Words are slippery things. Labels for groups of people are even more so. How can we expect unanimity and mathematical precision in the language when it doesn’t exist in the reality the words attempt to describe?

    The best writers can do is do their informed best to be accurate and respectful.

    I refer to myself as a transgender woman. I am a woman who has crossed the gender boundaries society and my body tried to create. I don’t use transsexual much, because it calls attention to the issue of sex. For me, at least, my transition is about gender, not sex. Trust this lesbian-identified transgender woman, no one transitions to get laid.

    Reality is complicated. The NLGJA suggestion above says “preoperative, postoperative or nonoperative.” To which operation are they referring? My facial feminization surgeries were the most important in my transition. The boobs have been a big help too. Below-the-belt surgery will have to wait for my credit card balances to recover. Still, amazingly natural looking and functioning lady parts are an option for me. Building a penis is much more difficult, and the results are somewhere between sad and scary. Consequently, most trans guys choose not to have phaloplasty. That says to me that the “op” descriptors, pre, post, and non, aren’t particularly useful tools.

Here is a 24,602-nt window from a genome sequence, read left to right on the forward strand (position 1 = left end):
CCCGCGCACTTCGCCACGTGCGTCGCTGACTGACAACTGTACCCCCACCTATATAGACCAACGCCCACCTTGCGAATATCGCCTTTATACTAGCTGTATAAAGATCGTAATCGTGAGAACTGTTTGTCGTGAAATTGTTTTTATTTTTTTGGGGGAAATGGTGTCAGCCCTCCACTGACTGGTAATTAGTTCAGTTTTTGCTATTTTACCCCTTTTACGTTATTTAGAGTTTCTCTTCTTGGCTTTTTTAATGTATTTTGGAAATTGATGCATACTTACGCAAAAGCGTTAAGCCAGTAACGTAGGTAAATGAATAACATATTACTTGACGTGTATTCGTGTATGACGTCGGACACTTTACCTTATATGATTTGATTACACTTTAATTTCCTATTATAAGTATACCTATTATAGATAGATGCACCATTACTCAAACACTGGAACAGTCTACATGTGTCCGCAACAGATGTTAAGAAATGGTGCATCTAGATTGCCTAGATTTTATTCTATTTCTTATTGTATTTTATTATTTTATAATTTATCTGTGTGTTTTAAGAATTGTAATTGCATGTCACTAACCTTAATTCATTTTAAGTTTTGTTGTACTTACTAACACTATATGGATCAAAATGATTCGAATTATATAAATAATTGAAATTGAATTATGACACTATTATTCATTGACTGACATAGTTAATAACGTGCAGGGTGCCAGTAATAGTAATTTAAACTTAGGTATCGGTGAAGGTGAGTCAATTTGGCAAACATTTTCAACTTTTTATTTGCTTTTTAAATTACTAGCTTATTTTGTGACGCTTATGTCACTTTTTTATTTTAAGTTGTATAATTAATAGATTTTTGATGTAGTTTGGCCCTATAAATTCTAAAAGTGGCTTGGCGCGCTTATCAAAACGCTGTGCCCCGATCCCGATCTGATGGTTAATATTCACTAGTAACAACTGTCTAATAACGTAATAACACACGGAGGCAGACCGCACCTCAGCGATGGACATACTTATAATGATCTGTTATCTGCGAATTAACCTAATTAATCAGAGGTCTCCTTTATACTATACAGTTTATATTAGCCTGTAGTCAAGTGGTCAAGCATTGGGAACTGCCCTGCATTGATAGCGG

But sometime flawed tools are still useful. “Transgender” is a useful umbrella term. Sure, not everyone will fit comfortably under that umbrella. And some who are invited would prefer not to share that umbrella, thank you very much. Still, it does keep the rain off quite a few of us.

    Aria has a point about the tendency of labels to dehumanize if we let them define a person by a single characteristic. I’m no more “a transgender” than President Obama is “a tall.” He’s a tall person.

    On the other hand, shouldn’t people and groups have the right to name themselves? Last year, our school’s LGBT group decided to name themselves the Fellowship of Affiliated Gay Students. When they marched in the Pride parade under they acronym, even the Ls, Bs and Ts thought it was worth it just to watch the straight folks squirm.

    Respect and journalistic integrity will go a long way. Some examples:

    There’s really no excuse for getting the pronouns wrong. Just ask. Journalists are supposed to be good at that.

    If the story is about me as a community college speech teacher, just call me Professor Katie Holton. My gender is irrelevant.

    If the story is about something I did five years ago, it would probably serve the story to let the reader know I did it under a different name. Otherwise, how would they Google me?

    In a story in our school newspaper about my transition, they had to use my old name, so the reader would know which professor was transitioning. I’ve run out of friends and relatives and still have twenty copies left, if anyone wants one.